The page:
• Aside from Laura, Andrew is one of the most-discussed unseen characters in Twin Peaks' first season. He's mentioned in the pilot, of course, as a town father, and in episode 1 when Cooper and Truman visit Josie they talk about his death. Josie suggests, in several of her rendezvous with Cooper, that Catherine and Ben may have killed Andrew, and in the season one finale, Hank confirms that Josie hired him set up the "accident." We first see a picture of him in season two, on Catherine's desk, a few minutes before he reappears, when she confronts Josie about her involvement in her brother's death.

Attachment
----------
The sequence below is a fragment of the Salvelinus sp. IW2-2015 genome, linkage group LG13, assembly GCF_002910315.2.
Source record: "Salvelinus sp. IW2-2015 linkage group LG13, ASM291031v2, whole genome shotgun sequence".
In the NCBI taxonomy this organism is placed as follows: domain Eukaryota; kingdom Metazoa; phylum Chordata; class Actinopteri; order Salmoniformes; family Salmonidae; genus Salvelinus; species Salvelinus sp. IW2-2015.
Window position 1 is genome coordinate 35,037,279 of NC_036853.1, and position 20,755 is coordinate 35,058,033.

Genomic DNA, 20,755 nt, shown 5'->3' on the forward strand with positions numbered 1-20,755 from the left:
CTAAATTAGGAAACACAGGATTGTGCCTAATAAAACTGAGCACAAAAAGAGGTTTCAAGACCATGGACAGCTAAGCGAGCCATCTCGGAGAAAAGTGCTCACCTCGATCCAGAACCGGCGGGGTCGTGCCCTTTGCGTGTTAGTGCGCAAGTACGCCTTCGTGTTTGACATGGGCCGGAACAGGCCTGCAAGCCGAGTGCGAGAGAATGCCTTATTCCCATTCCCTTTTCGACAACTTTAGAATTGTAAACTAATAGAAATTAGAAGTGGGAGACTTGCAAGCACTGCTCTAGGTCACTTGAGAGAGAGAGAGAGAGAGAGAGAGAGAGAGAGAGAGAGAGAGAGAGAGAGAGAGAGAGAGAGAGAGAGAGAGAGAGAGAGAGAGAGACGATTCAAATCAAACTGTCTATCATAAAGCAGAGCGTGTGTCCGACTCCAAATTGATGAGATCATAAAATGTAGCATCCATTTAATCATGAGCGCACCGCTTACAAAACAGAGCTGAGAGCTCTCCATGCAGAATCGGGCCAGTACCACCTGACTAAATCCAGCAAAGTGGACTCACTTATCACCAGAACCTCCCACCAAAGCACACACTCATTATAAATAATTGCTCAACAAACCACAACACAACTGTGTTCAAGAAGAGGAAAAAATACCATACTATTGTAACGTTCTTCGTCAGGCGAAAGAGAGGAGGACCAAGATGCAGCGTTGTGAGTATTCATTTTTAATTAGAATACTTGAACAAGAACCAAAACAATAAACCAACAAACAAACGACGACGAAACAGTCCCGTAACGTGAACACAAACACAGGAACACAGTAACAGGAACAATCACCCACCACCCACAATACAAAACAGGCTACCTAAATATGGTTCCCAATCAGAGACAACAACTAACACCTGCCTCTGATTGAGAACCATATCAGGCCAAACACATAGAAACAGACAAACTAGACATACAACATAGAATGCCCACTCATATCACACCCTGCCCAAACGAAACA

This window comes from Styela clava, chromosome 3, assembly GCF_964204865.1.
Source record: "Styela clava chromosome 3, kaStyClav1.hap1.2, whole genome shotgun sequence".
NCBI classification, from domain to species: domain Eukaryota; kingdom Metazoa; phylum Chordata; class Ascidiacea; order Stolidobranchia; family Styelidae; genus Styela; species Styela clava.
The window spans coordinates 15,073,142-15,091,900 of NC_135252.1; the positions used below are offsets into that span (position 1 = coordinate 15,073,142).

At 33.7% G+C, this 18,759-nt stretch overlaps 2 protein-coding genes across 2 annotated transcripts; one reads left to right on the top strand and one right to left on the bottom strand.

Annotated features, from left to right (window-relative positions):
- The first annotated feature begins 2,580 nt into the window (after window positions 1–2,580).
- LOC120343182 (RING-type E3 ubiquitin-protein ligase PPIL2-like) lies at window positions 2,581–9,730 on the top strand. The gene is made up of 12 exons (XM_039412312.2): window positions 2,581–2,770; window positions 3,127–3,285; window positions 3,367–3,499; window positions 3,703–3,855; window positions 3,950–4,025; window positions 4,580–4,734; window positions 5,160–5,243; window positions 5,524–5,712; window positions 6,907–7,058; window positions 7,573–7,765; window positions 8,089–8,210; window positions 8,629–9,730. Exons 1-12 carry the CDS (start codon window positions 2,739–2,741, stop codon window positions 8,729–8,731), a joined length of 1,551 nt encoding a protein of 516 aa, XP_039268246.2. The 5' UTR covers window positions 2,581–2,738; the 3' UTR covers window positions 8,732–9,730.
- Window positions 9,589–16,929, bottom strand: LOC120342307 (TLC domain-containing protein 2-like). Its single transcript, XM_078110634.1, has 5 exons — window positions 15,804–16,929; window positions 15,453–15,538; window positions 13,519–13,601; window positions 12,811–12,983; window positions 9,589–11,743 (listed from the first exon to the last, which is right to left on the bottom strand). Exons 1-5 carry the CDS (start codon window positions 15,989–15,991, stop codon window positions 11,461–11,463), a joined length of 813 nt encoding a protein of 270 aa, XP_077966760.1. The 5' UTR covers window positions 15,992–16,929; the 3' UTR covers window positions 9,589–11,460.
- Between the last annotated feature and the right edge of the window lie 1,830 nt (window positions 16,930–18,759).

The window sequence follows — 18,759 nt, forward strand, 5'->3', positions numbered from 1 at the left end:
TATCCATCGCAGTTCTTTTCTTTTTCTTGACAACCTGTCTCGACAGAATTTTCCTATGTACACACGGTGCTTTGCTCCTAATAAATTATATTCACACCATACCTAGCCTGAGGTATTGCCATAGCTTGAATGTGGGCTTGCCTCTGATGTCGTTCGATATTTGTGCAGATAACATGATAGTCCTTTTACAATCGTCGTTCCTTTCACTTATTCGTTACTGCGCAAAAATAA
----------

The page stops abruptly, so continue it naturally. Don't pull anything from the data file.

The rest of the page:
• We get a bit more of Andrew's communal spirit in the 1991 spin-off book Welcome to Twin Peaks: Access Guide to the Town, a collaboratio between the writing staff of the show and Richard Saul Wurman and his researchers (Wurman is a fascinating figure who not only wrote hundreds of Access Guides but invented the TED Talks; make sure you check out his interview on Twin Peaks Unwrapped). A dedication from Andrew's will opens the book, declaring that some of his wealth should be used to fund "the production and distribution of a book extolling and promulgating the many virtues and points of interest of our beloved community." It also requests that Wurman himself - "a man of hardy industry and responsible fiscal management" - be assigned as editor-in-chief, making him perhaps Twin Peaks' only contributer to appear within its world as himself! Andrew goes on to declare, "I like to think of every last man, woman and child in Twin Peaks as a member of my family," going on to praise "civic pride and sense of community ... [and] God's great bounty of life," a far cry from the selfish financier we meet on the series (but then, he always did put up a good front). The book dates Andrew's life from 1926 to 1987, adding humorously "and 1926 -" ...suggesting that the authors aren't really sure what his mortal status is. (A few pages later the book claims Andrew disappeared in 1988, and decades later Frost's historical book will stick with 1987 as his boating accident, but hover between 1911 and 1912 for his year of birth.)